Now we’re cooking with gas! Ventilation is another important issue. In the small space of an rv, using a propane appliance uses up the available oxygen very quickly. It is important to open some windows and vents when you are going to be using the range/oven. Also use your range fan if you have one. This will help blow the heat out during warm weather and also get rid of smoke – you know it happens to you too.
Also, never leave the rv oven or stove unattended when in use. At home, I will frequently throw the bread in the oven, set the timer on my phone and go outside to do some chores. Do not do that in the rv. You may come back to a pile of ash. Always stay with your cooking or baking in the rv, or on the fire ring if you’re cooking outside. If you must go do something else, turn everything off. Of course with the fire ring outside you would just have to have someone else monitor it.
That covers our safety check. In my next post, I’ll show you how I deal with making a batch of cookies in a tiny space.
The first time I had salad for breakfast it seemed incredibly strange. Breakfast is supposed to be cereal and milk; pancakes and sausage; eggs and potatoes, right? Now I crave it. I have found that leafy greens give me energy like nothing else. I can literally feel my liver cleansing itself. My daily carrot juice makes its effects known by the activity of my kidneys, filtering and cleaning out my system. In plain English, that means it makes me pee, much like my morning coffee addiction. I don’t think I want to totally cut out coffee, but I admit that there is room for improvement by cutting back. I love mint tea, so that helps when I just really want a hot drink. Mint tea also has a stimulating effect which is much less damaging than the effect from caffeine.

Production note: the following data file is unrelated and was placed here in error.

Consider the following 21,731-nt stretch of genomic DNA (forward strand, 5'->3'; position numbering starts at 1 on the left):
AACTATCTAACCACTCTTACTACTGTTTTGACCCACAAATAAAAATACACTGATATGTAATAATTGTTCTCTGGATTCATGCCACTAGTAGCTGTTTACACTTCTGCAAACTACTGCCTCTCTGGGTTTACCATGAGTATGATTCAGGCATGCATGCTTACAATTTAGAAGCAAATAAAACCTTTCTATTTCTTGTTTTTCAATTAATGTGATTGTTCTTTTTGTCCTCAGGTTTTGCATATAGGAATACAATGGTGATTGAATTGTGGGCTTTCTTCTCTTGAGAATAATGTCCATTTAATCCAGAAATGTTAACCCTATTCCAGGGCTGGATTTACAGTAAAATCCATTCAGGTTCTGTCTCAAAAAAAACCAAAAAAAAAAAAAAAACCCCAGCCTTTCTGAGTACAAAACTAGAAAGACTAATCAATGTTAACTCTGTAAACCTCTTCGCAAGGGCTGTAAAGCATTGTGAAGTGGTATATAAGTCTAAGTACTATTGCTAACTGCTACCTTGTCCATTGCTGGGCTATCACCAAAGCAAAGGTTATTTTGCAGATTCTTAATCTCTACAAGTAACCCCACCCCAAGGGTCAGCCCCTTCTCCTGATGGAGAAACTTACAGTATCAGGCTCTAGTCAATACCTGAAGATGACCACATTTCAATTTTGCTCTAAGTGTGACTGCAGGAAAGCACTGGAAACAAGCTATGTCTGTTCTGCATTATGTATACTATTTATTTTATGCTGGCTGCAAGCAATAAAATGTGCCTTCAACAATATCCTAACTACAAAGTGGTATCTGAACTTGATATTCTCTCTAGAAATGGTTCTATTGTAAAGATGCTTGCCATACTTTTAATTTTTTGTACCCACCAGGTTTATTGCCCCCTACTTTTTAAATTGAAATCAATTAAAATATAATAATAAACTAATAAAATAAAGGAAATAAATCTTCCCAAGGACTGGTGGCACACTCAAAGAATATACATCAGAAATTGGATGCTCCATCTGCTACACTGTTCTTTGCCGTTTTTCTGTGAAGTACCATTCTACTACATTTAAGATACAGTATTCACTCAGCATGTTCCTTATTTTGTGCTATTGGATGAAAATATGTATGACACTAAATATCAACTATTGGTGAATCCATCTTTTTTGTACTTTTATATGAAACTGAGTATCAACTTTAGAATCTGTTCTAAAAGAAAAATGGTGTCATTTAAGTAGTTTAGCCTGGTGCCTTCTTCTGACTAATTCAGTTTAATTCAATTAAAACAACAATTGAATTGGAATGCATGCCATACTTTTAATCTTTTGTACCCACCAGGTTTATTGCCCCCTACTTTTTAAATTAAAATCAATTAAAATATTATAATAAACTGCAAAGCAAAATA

Kale seems to be a thing now. I like kale, but I like to mix it up, too. Arugula is one of my favorites, with its rich, nutty flavor. I like a base of romaine and then some other variety of greens and other veggies. But one cannot live on salad alone. How to get enough of those nutrient packed greens into your day? In addition to carrot juice (I like Bolthouse Farms brand), I also drink some green juice. I have made my own, but find that for me, it’s cheaper and easier (though, I admit, I lose out on a few nutrients) to buy it pre-done. I like Bolthouse Daily Greens, but can’t always find it, so will go for Green Goodness or Naked Juice Green Machine. I just prefer the leafy greens over the fruity broccoli and spirulina mixes.
I only eat raw salad in a small portion (about 2 cups) once a day. This is because I eat a high fiber diet and too much fiber tends to make me gassy and bloated. So after my juices and salad/raw veggies I cook the rest of my veggies. In winter I might not even eat any raw veggies. Fried kale, cabbage, collards or beet tops go with almost any meal, great with eggs for breakfast. Properly steamed veggies are tender and delicious. Rich bone broth with plenty of potatoes, carrots and greens and other veggies is a complete meal, as well. Greens go well on sandwiches, either shredded or as a whole leaf. Greens can also be snuck into a smoothie.